One of the premier inshore fish species on the Alabama Gulf Coast is the speckled (or spotted) trout.
Although speckled trout are most often targeted by anglers during the warmer months, specks can be caught year-round if you head for the right spots under the right conditions and are patient.
Because of the number of anglers who have focused on inshore fishing has increased dramatically in the past decade, the Alabama Marine Resources Division changed the regulations to reduce the bag limit and change the size limit. The bag limit is now six fish per person per day with a slot limit of 15 to 22 inches with an exception that anglers are allowed to keep one fish per day that is larger than 22 inches. The new regulations are designed to protect the larger females during the long spawning season from May through September.
Most anglers have discovered that speckled trout will take a variety of artificial lures during the spring before the fish become finicky. Minnow-imitation plastic baits with a ¼-ounce jighead will work hopped along the inshore areas that include structure, especially oyster beds and grass flats. Shrimp-imitation baits under a popping cork will also work.
When the weather gets a little warmer, the trout will transition to live bait. Live shrimp will work but be sure to carry plenty of bait because everything will eat a live shrimp.
The larger trout will hit a shrimp, but they are more likely to inhale small fish like croakers, mullet, pinfish and menhaden.
The most successful trout anglers I know during the “live bait period” use live croakers that are hooked through the snout and free-lined out the back of the boat. If the bait keeps coming to the surface, you can add a split shot to keep the bait down.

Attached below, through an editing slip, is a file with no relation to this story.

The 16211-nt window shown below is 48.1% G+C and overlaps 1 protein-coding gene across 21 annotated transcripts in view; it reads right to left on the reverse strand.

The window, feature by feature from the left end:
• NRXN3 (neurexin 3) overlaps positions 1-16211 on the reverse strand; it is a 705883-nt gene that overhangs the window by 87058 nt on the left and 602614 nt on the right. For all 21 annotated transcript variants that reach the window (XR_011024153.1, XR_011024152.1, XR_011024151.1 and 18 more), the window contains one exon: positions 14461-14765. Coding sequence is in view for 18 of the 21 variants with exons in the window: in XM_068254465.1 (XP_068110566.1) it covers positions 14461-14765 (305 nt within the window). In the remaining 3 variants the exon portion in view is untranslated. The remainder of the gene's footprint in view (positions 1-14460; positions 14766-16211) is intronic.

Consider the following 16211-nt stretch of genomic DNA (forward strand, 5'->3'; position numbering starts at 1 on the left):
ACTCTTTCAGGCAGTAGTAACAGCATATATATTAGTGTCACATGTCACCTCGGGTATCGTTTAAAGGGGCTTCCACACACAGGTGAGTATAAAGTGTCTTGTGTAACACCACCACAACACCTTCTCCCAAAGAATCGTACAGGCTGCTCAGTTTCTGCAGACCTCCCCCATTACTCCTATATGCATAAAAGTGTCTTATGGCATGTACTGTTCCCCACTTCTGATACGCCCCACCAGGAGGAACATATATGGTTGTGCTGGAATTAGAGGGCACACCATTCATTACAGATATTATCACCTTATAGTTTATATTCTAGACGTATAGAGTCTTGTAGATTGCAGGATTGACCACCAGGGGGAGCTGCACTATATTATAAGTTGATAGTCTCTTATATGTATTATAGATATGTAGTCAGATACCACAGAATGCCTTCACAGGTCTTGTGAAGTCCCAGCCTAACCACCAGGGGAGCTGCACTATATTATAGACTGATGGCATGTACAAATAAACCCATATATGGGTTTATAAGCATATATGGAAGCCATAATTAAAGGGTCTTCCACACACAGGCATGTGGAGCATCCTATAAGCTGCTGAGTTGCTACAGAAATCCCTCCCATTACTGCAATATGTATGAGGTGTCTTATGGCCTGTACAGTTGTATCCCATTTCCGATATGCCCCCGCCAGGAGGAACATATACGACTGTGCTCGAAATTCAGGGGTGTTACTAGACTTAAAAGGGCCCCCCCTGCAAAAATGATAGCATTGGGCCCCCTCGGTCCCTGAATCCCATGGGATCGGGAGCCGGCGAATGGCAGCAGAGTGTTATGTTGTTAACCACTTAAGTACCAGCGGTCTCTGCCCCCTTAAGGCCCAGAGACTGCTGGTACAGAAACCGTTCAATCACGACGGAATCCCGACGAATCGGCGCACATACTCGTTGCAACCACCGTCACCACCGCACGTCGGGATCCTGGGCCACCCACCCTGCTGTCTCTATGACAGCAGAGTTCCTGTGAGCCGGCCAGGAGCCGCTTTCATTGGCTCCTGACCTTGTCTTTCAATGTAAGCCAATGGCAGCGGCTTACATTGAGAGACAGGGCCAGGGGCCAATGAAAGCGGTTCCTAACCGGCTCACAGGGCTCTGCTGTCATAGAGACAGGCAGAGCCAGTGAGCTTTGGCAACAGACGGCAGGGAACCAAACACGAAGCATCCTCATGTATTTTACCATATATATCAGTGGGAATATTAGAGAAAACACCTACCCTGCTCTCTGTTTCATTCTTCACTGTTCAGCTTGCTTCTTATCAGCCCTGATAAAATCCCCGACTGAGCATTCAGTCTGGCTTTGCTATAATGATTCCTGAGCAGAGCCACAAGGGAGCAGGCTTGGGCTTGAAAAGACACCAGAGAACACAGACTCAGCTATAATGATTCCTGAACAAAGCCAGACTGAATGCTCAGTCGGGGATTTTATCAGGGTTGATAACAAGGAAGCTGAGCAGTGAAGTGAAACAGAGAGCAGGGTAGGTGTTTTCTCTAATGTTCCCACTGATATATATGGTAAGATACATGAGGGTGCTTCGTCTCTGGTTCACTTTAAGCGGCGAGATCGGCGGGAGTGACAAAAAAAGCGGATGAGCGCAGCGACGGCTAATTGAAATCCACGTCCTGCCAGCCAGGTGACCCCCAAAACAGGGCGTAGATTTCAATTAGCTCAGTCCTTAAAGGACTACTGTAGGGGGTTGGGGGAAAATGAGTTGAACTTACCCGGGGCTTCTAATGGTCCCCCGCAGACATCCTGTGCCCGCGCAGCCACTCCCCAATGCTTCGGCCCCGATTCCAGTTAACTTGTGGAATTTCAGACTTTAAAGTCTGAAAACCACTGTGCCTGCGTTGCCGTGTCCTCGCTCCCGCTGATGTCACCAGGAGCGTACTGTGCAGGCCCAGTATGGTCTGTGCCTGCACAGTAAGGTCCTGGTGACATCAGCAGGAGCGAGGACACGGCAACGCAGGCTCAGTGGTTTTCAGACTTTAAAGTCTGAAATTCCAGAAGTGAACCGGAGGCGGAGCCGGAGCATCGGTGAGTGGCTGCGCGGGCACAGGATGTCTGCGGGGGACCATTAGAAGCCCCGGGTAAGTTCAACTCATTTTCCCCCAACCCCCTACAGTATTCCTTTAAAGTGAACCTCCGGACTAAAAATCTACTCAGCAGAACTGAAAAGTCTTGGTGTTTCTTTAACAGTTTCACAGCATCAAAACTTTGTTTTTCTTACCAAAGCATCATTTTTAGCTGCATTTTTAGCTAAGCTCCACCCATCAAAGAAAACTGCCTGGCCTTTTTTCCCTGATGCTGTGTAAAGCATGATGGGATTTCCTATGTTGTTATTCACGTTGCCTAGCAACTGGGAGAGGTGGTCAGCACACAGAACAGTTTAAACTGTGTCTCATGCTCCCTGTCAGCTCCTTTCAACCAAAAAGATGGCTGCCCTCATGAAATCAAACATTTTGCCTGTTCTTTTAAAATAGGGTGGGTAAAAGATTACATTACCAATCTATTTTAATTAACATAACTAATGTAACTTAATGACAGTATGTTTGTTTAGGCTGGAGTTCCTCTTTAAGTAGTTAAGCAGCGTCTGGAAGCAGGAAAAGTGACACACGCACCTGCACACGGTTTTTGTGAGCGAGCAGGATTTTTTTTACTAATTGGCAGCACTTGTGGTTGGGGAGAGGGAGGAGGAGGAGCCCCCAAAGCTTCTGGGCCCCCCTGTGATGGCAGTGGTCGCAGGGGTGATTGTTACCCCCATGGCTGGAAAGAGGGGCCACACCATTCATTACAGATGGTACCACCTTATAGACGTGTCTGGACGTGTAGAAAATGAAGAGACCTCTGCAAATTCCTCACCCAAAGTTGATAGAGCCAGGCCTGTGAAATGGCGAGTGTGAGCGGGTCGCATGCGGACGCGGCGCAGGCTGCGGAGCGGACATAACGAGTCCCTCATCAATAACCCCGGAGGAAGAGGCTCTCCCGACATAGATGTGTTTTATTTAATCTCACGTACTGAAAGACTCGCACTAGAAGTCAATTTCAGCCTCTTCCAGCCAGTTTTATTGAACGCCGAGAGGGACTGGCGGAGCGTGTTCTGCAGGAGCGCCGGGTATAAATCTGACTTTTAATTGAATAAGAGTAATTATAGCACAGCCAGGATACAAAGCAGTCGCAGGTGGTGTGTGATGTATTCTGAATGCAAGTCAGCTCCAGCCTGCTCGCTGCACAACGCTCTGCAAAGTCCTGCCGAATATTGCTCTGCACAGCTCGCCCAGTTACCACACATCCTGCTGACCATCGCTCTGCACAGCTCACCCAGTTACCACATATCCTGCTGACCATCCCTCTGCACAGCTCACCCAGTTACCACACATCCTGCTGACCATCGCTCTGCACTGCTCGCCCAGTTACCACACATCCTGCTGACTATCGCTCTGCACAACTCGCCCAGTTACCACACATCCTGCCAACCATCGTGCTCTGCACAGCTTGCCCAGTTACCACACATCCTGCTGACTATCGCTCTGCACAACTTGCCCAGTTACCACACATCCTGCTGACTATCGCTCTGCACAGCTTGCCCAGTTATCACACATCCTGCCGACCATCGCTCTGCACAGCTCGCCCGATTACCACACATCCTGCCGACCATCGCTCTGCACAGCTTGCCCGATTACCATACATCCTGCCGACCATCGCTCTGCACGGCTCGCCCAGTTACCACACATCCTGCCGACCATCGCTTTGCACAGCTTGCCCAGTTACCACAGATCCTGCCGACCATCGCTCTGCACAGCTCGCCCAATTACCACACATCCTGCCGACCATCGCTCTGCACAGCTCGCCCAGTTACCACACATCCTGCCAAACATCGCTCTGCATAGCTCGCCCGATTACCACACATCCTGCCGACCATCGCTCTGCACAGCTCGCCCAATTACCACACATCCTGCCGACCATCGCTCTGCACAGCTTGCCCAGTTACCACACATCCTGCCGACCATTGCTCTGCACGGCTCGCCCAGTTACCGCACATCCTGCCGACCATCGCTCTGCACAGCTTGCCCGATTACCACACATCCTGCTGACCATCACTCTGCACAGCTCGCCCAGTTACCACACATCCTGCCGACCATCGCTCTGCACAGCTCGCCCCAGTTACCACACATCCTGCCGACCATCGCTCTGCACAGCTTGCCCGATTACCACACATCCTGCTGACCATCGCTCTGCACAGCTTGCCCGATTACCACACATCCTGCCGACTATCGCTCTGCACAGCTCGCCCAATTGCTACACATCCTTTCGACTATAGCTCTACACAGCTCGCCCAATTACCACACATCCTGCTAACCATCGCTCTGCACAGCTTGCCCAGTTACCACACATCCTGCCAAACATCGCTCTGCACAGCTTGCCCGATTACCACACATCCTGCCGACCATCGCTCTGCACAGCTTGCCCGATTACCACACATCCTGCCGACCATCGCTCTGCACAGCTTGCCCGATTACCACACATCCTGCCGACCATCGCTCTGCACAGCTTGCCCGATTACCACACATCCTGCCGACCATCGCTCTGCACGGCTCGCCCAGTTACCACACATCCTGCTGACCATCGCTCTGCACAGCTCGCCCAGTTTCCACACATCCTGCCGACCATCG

Trout prefer water temperatures from the low 60s to the low 80s and will hang out on the flats in fairly shallow water. When the weather gets hot, the trout will be in shallow water during low-light conditions at dawn and dusk and move to deeper waters during the heat of the day.
Unlike redfish, speckled trout don’t tolerate low salinity, so look for clear-water areas that are plenty salty. Because saltwater is heavier than freshwater, the trout may head to deeper water during periods with significant rain.
If we have periods of drought, the trout will follow the bait into the bayous, creeks and headwaters of the rivers.
As water temperatures decline during fall, fish move into deeper bays, which means anglers will have to shift tactics. Trout will often hang out in areas with flats near deeper channels, where they can retreat after a cold front.
As with any inshore fish species, when the weather is cold in late fall and winter, you have to slow your bait presentation. The fish don’t move as fast or feed as often, which means that patience pays.
When you get a few speckled trout in the box, head for the cleaning table and prepare for a fish fry. Trout dusted with blackening seasoning and sautéed is delicious, but you just can’t beat fresh trout rolled in fish fry mix and dropped in 350-degree oil until golden brown.